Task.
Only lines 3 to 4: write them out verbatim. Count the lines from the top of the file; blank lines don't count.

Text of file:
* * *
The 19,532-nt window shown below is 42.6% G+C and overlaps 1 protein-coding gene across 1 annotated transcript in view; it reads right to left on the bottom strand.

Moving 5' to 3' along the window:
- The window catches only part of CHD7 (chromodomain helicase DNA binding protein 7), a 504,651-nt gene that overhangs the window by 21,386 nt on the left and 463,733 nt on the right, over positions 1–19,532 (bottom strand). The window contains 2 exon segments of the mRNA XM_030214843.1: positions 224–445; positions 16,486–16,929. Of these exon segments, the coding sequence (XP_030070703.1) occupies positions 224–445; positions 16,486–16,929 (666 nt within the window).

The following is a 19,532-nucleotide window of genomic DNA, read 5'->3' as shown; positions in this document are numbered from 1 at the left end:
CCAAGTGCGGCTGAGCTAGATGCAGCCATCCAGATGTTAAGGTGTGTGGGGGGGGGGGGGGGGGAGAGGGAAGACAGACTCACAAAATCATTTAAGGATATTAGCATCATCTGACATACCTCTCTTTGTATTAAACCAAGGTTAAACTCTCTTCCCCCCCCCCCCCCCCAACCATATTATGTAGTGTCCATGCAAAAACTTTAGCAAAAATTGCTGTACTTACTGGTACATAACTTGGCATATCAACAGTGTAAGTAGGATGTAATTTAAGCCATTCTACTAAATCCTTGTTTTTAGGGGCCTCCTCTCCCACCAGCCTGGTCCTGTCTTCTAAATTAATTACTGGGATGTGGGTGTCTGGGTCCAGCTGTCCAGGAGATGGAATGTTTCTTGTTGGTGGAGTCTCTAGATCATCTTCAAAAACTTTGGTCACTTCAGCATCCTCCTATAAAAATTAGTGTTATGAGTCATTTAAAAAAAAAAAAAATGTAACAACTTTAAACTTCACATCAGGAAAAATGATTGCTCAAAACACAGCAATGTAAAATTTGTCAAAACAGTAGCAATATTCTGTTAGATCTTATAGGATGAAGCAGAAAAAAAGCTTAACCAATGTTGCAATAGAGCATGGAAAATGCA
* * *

- The window catches only part of CHD7 (chromodomain helicase DNA binding protein 7), a 504,651-nt gene that overhangs the window by 21,386 nt on the left and 463,733 nt on the right, over positions 1–19,532 (bottom strand). The window contains 2 exon segments of the mRNA XM_030214843.1: positions 224–445; positions 16,486–16,929. Of these exon segments, the coding sequence (XP_030070703.1) occupies positions 224–445; positions 16,486–16,929 (666 nt within the window).

The following is a 19,532-nucleotide window of genomic DNA, read 5'->3' as shown; positions in this document are numbered from 1 at the left end: